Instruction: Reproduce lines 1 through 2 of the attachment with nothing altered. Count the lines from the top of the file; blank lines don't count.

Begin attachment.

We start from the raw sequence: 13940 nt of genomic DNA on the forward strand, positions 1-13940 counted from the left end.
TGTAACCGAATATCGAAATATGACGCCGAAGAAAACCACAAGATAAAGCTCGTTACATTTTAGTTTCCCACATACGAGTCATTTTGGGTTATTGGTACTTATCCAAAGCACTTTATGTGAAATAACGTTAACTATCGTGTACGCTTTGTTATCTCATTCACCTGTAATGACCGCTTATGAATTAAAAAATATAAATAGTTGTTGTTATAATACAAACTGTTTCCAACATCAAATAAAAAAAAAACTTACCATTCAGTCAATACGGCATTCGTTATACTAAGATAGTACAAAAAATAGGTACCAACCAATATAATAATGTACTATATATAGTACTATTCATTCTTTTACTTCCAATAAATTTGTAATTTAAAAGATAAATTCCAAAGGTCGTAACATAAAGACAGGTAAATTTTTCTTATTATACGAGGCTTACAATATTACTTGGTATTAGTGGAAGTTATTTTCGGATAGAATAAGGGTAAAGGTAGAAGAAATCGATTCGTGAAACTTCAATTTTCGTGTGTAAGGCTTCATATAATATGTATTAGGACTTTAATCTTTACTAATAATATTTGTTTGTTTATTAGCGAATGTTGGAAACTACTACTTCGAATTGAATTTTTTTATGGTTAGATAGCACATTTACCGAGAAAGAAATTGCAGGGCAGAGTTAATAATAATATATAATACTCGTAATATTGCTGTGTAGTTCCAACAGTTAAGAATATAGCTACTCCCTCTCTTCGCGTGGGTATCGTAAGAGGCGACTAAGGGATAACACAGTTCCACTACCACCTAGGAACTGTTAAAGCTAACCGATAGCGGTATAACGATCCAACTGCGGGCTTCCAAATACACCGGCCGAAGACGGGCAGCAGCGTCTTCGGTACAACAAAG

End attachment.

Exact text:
We start from the raw sequence: 13940 nt of genomic DNA on the forward strand, positions 1-13940 counted from the left end.
TGTAACCGAATATCGAAATATGACGCCGAAGAAAACCACAAGATAAAGCTCGTTACATTTTAGTTTCCCACATACGAGTCATTTTGGGTTATTGGTACTTATCCAAAGCACTTTATGTGAAATAACGTTAACTATCGTGTACGCTTTGTTATCTCATTCACCTGTAATGACCGCTTATGAATTAAAAAATATAAATAGTTGTTGTTATAATACAAACTGTTTCCAACATCAAATAAAAAAAAAACTTACCATTCAGTCAATACGGCATTCGTTATACTAAGATAGTACAAAAAATAGGTACCAACCAATATAATAATGTACTATATATAGTACTATTCATTCTTTTACTTCCAATAAATTTGTAATTTAAAAGATAAATTCCAAAGGTCGTAACATAAAGACAGGTAAATTTTTCTTATTATACGAGGCTTACAATATTACTTGGTATTAGTGGAAGTTATTTTCGGATAGAATAAGGGTAAAGGTAGAAGAAATCGATTCGTGAAACTTCAATTTTCGTGTGTAAGGCTTCATATAATATGTATTAGGACTTTAATCTTTACTAATAATATTTGTTTGTTTATTAGCGAATGTTGGAAACTACTACTTCGAATTGAATTTTTTTATGGTTAGATAGCACATTTACCGAGAAAGAAATTGCAGGGCAGAGTTAATAATAATATATAATACTCGTAATATTGCTGTGTAGTTCCAACAGTTAAGAATATAGCTACTCCCTCTCTTCGCGTGGGTATCGTAAGAGGCGACTAAGGGATAACACAGTTCCACTACCACCTAGGAACTGTTAAAGCTAACCGATAGCGGTATAACGATCCAACTGCGGGCTTCCAAATACACCGGCCGAAGACGGGCAGCAGCGTCTTCGGTACAACAAAG